Preface: On issues such as this, I think it’s always good for me to emphasize my disclaimer, in particular:

Dr. Gorski must emphasize that the opinions expressed in his posts on Science-Based Medicine are his and his alone and that all writing for this blog is done on his own time and not in any capacity representing his place of employment. His views do not represent the opinions of his department, university, hospital, or cancer institute and should never be construed as such. Finally, his writings are meant as commentary only and are therefore not meant to be used as specific health care recommendations for individuals. Readers should consult their physicians for advice regarding specific health problems or issues that they might have.

Now, on to the post…

“Early detection saves lives.”

Remember how I started a post a year and a half ago starting out with just this statement? I did it because that is the default assumption and has been so for quite a while. It’s an eminently reasonable-sounding concept that just makes sense. As I pointed out a year and a half ago, though, the question of the benefits of the early detection of cancer is more complicated than you think. Indeed, I’ve written several posts since then on the topic of mammography and breast cancer, the most recent of which I posted a mere two weeks ago. As studies have been released and my thinking on screening for breast cancer has evolved, regular readers have had a front row seat. Through it all, I hope I’ve managed to convey some of the issues involved in screening for cancer and just how difficult they are. How to screen for breast cancer, at what age to begin screening, and how to balance the benefits, risks, and costs are controversial issues, and that controversy has bubbled up to the surface into the mainstream media and public consciousness over the last year or so.

This week, all I can say is, “Here we go again”; that is, between downing slugs of ibuprofen for the headaches some controversial new guidelines for breast cancer screening are causing many of us in the cancer field.

On Monday evening, the United States Preventative Services Task Force (USPSTF) released new recommendations for screening mammography, which it published in the Annals of Internal Medicine, that have, let me tell you, shaken my specialty to the core. I must admit I was surprised at the recommendations. No, I wasn’t surprised that recommendations to change the ages and intervals recommended for mammographic screening were released. I saw something like this coming based on a series of studies, some of which I’ve discussed right here on this very blog, such as a study suggesting that one in three mammographically detected breast cancers are overdiagnosed and that as many as one in five breast cancers may spontaneously regress, coupled with evaluations suggesting that the number of lives saved by mammography is not as great as previously thought, such as this Cochrane Review updated last year. What surprised me is how much of a departure from current mammography guidelines the USPSTF recommendations were and, even more so, that they were released this year. I hadn’t expected recommendations like this this soon. But I have to deal with them, and in doing so I might as well try to help SBM readers understand them too.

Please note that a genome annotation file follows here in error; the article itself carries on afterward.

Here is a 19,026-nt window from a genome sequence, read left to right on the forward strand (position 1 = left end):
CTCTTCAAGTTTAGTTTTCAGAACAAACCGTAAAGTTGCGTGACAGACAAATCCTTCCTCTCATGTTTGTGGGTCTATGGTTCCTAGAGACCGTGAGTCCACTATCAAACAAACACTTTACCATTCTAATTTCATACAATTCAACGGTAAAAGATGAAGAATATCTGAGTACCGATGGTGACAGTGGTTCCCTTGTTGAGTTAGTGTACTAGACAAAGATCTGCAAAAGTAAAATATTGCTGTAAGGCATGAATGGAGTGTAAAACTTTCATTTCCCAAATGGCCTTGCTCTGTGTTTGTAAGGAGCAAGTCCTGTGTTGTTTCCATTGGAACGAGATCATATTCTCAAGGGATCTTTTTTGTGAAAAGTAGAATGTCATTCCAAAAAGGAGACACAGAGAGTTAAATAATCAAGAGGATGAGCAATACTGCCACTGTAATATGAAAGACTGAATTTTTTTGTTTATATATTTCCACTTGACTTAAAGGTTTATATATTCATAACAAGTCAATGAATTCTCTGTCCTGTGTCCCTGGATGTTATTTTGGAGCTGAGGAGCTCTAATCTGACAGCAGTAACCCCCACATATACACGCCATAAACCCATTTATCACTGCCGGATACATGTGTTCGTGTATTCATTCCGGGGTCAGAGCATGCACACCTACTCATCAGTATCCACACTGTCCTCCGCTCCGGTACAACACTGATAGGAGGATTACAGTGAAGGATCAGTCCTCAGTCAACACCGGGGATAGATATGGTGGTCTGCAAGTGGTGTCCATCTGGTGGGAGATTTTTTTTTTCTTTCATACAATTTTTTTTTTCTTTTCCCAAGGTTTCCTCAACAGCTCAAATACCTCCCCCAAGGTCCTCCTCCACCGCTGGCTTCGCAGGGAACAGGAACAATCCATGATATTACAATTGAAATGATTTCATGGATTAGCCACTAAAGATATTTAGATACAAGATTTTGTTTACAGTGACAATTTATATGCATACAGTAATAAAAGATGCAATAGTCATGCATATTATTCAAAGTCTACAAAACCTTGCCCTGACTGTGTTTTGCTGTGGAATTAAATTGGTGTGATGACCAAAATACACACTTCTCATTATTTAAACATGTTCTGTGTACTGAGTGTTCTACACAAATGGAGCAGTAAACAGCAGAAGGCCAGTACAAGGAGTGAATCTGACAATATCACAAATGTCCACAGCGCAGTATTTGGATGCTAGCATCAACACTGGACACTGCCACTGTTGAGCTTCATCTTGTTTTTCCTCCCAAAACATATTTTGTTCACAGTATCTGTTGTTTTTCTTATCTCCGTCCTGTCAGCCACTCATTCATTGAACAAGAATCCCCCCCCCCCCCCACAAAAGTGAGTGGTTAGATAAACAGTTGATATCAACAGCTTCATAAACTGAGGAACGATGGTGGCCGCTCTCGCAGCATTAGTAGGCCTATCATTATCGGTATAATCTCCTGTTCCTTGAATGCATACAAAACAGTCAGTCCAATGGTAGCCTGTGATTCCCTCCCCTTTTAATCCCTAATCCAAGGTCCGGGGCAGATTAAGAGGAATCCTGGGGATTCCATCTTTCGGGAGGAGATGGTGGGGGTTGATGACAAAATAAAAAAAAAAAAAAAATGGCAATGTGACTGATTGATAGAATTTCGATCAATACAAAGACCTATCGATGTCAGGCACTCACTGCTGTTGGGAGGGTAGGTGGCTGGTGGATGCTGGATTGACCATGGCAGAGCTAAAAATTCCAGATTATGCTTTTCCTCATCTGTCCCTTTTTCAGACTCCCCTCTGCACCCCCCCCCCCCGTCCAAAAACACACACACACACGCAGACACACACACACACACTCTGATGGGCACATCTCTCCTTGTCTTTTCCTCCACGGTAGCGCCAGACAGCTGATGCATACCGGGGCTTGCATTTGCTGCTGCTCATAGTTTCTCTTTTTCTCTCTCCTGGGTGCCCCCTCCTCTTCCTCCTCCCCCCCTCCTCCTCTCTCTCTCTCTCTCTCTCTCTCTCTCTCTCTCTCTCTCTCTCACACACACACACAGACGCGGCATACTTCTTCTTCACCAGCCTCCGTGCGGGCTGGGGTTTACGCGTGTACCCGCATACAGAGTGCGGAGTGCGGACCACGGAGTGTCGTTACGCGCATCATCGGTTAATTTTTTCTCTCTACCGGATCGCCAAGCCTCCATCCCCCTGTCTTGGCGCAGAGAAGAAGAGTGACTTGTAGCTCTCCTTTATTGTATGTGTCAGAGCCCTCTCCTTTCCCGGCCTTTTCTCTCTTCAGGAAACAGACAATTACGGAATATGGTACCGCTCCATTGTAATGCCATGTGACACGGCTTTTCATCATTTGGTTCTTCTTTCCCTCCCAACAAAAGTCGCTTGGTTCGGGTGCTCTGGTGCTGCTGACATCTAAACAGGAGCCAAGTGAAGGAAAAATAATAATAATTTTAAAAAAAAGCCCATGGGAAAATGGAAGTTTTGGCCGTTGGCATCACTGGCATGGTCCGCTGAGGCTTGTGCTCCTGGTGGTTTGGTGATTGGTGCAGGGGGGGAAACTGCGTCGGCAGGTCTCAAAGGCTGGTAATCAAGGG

The first thing that women need to understand is that these recommendations are for asymptomatic women at average risk for breast cancer undergoing routine screening for breast cancer. They are most assuredly not for women judged to be at high risk due to genetic mutations, strong family history, or other factors resulting in an elevated risk for breast cancer. Neither are these guidelines for women who are not completely asymptomatic. If you’re a woman, particularly if you’re over 40 but not limited to women over 40, and have felt a lump, that lump needs to be evaluated by a physician. Period. Screening by definition is administering a test to an asymptomatic population. These recommendations should not be used as a reason to delay or forego the evaluation of masses or other breast abnormalities. I mention this point ad nauseam because I sometimes see confusion between screening and diagnostic mammography in discussions of this issue. Again, screening mammography is for asymptomatic women. Diagnostic mammography is for women with a lump or who have been found to have abnormalities on a screening examination.

The second thing that needs to be understood is that these recommendations do not usurp the current standard of care, although it may seem that way from how they have been portrayed in the press. The American Cancer Society and other cancer organizations have not adopted them. That being said, I do rather suspect that the USPSTF guidelines are the first shot in a battle that is likely to change how we screen for mammography. How much our guidelines will change, I doubt that we will know for quite some time. That always leaves the question of what to do in the meantime. For me, that is to adhere with the current standard of care, albeit with perhaps a bit more flexibility for younger women.

First, the discussion to follow will make a lot more sense if I mention right now that the USPSTF grades its levels of evidence using this grading scale:


And ranks its level of certainty using this scale:


And here are its recommendations summarized:

  • The USPSTF recommends against routine screening mammography in women aged 40 to 49 years. The decision to start regular, biennial screening mammography before the age of 50 years should be an individual one and take patient context into account, including the patient’s values regarding specific benefits and harms. (Grade: C recommendation.)
  • The USPSTF recommends biennial screening mammography for women aged 50 to 74 years. (Grade: B recommendation.)
  • The USPSTF concludes that the current evidence is insufficient to assess the additional benefits and harms of screening mammography in women 75 years or older. (Grade: I Statement.)